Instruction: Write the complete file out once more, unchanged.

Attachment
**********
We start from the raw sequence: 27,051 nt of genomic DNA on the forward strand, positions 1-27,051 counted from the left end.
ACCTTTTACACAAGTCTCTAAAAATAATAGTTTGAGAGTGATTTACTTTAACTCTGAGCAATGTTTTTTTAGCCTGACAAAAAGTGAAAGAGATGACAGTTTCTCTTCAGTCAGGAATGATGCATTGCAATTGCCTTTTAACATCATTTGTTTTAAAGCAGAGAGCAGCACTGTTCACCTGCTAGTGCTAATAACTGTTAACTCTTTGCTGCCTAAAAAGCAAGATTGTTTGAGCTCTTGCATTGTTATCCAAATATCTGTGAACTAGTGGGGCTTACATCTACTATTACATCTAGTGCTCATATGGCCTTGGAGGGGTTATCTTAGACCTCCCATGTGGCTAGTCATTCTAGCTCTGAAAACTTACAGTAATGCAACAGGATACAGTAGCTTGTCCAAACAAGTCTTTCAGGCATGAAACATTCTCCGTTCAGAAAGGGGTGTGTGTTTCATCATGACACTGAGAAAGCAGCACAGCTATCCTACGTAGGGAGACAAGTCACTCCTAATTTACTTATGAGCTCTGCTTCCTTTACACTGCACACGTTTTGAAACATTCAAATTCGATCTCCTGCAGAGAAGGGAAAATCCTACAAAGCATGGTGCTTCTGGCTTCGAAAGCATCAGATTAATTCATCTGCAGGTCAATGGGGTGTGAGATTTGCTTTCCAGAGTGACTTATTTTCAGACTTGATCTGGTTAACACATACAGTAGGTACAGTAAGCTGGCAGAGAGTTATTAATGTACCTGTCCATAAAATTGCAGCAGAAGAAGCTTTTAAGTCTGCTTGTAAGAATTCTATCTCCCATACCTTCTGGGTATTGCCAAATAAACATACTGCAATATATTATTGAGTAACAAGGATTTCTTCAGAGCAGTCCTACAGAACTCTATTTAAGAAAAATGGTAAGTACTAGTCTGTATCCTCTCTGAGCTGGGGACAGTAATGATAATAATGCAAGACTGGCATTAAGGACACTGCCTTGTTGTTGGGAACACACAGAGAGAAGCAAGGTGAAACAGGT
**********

We start from the raw sequence: 27,051 nt of genomic DNA on the forward strand, positions 1-27,051 counted from the left end.
ACCTTTTACACAAGTCTCTAAAAATAATAGTTTGAGAGTGATTTACTTTAACTCTGAGCAATGTTTTTTTAGCCTGACAAAAAGTGAAAGAGATGACAGTTTCTCTTCAGTCAGGAATGATGCATTGCAATTGCCTTTTAACATCATTTGTTTTAAAGCAGAGAGCAGCACTGTTCACCTGCTAGTGCTAATAACTGTTAACTCTTTGCTGCCTAAAAAGCAAGATTGTTTGAGCTCTTGCATTGTTATCCAAATATCTGTGAACTAGTGGGGCTTACATCTACTATTACATCTAGTGCTCATATGGCCTTGGAGGGGTTATCTTAGACCTCCCATGTGGCTAGTCATTCTAGCTCTGAAAACTTACAGTAATGCAACAGGATACAGTAGCTTGTCCAAACAAGTCTTTCAGGCATGAAACATTCTCCGTTCAGAAAGGGGTGTGTGTTTCATCATGACACTGAGAAAGCAGCACAGCTATCCTACGTAGGGAGACAAGTCACTCCTAATTTACTTATGAGCTCTGCTTCCTTTACACTGCACACGTTTTGAAACATTCAAATTCGATCTCCTGCAGAGAAGGGAAAATCCTACAAAGCATGGTGCTTCTGGCTTCGAAAGCATCAGATTAATTCATCTGCAGGTCAATGGGGTGTGAGATTTGCTTTCCAGAGTGACTTATTTTCAGACTTGATCTGGTTAACACATACAGTAGGTACAGTAAGCTGGCAGAGAGTTATTAATGTACCTGTCCATAAAATTGCAGCAGAAGAAGCTTTTAAGTCTGCTTGTAAGAATTCTATCTCCCATACCTTCTGGGTATTGCCAAATAAACATACTGCAATATATTATTGAGTAACAAGGATTTCTTCAGAGCAGTCCTACAGAACTCTATTTAAGAAAAATGGTAAGTACTAGTCTGTATCCTCTCTGAGCTGGGGACAGTAATGATAATAATGCAAGACTGGCATTAAGGACACTGCCTTGTTGTTGGGAACACACAGAGAGAAGCAAGGTGAAACAGGT